In summary, the paper highlighted a point of departure between respondents within traditional and emergent sectors which, rather than driven by generational factors, is very much influenced by: sector, prior knowledge of customers, customer/market proximity, resources, type of business and business lifecycle, aspirations for the business and, finally, prior experience of the respondent. In a small number of instances, however, there is evidence of religious and/or cultural nuances permeating within traditional firms, but again not particular to either generation or respondent group. The following section will link the discussion thus far back to the research questions set.


The aim of this paper was to examine the notion that entrepreneurial intention, ability and opportunity inform business growth, development and how the entrepreneur defines the success thereof. To achieve this aim two research questions were addressed: To what extent does intention, ability, motivation, and business aspirations of the respondent impact on (i) business practices and success, as defined by the respondent? (ii) the customer and market proximity thesis by way of business growth and development? These questions allowed an appreciation of the sentiment to ‘think non-ethnic but act ethnic.’ In essence, the following became evident:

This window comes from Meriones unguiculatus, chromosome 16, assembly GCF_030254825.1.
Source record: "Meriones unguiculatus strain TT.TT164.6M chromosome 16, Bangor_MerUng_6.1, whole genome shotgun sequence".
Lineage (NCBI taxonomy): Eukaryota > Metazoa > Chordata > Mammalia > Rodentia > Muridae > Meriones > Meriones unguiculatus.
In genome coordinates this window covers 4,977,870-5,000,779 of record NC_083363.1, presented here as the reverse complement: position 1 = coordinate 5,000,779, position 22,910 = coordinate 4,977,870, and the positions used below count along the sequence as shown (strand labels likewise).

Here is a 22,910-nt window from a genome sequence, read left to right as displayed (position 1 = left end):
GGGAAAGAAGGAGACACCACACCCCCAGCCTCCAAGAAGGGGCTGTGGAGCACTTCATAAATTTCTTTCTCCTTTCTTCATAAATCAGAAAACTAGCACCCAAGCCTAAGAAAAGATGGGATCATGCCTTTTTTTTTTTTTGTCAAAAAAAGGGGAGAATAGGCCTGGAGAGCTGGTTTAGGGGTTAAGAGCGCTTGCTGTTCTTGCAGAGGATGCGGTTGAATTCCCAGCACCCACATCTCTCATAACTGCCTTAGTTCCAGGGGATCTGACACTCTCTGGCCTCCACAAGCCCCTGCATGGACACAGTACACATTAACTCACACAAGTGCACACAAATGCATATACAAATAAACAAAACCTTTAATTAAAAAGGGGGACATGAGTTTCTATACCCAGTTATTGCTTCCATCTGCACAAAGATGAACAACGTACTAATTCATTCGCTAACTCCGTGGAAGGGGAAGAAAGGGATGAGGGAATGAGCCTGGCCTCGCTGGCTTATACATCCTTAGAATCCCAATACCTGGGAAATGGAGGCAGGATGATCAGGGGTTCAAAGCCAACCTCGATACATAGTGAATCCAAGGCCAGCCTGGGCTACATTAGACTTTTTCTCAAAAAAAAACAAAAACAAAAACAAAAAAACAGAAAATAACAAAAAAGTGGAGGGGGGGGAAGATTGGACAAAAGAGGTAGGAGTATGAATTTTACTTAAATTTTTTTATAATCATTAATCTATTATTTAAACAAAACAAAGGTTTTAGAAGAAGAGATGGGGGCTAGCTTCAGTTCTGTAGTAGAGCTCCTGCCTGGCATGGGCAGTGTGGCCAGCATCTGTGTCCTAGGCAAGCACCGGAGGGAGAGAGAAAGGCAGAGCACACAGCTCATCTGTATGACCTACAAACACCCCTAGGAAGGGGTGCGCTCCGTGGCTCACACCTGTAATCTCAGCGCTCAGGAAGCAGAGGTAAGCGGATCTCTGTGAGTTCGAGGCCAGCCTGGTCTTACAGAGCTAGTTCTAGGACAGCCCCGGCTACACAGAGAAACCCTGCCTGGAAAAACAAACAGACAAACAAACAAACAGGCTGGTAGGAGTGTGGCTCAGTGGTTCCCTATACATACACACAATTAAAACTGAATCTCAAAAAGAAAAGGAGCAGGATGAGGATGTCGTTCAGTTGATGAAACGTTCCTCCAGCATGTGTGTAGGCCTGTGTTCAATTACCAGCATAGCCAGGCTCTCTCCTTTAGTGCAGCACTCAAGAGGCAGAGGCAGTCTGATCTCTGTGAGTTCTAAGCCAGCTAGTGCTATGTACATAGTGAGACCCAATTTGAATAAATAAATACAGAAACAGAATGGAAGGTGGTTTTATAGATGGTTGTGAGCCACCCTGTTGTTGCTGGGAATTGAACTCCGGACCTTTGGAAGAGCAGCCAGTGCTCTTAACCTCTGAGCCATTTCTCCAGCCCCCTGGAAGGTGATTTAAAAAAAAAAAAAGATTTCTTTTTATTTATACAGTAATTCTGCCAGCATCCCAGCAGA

With regard to research question one: impact of intention, ability, motivation and business aspiration – on business practices and success, as defined by the respondent: this paper argued that whether the respondent was operating within an emergent (Professional Services, and/or IT Tech Services) or traditional business sector (Retail/Wholesale, Catering), motivation and goal setting (aims and objectives), and business aspirations were based on sectoral factors. Thus, in terms of entrepreneurial motivation vis-à-vis goal setting, it was found the higher the level of entrepreneurial motivation, the greater the likelihood of business growth or stability. Equally, the propensity towards survival or exit appeared to be indicative of entrepreneurial apathy and sectoral factors - a downturn in trading conditions, saturated markets, and a reduction in consumer spending, et cetera. Exploring these notions further, the findings noted that, in terms of growth (traditional and emergent firms), a number of first-generation respondents appear to balance medium-term growth through business investment and related diversification, with noticeable short-term increases in capacity. This was achieved despite operating within saturated markets whilst indicating a desire to remain therein. Essentially, such aims appear to be capital-intensive or investment driven. In terms of personal motivation, all respondents placed greater emphasis on long-term business and personal security, namely their ability to meet, if not exceed, any financial obligations (such as payments of business and personal debts, providing a home for the family, et cetera). With regard to the second-generation, here respondents recognize a need to grow the business, and as such view the acquisition of knowledge and skills as the pre-requisite for growth in the medium-term (Javalgi & Grossman 2015), whereas short-term growth is reserved for day-to-day business operations. With regard to personal motivation, respondents gravitate towards factors reflecting business and financial success (turnover, growth, et cetera) as opposed to personal success (such as buying a house or car – considered a later luxury). Certainly, these findings sit with discussion noted by Fisher, Maritz and Lobo (2014); Taormina and Kin-Mei Lao (2007), whereby the authors suggest that entrepreneurial success is the presence of both personal and macro-level variables. In terms of business stability (traditional and emergent firms), both first- and second-generation respondents share similar attitudes in that they channel efforts into day-to-day operations of the business. This adopted approach concentrates on short-term cost saving/risk-free goals, more than anything else. It is done despite the fact these particular respondents remain upbeat about the future but feel growth at present is highly unlikely.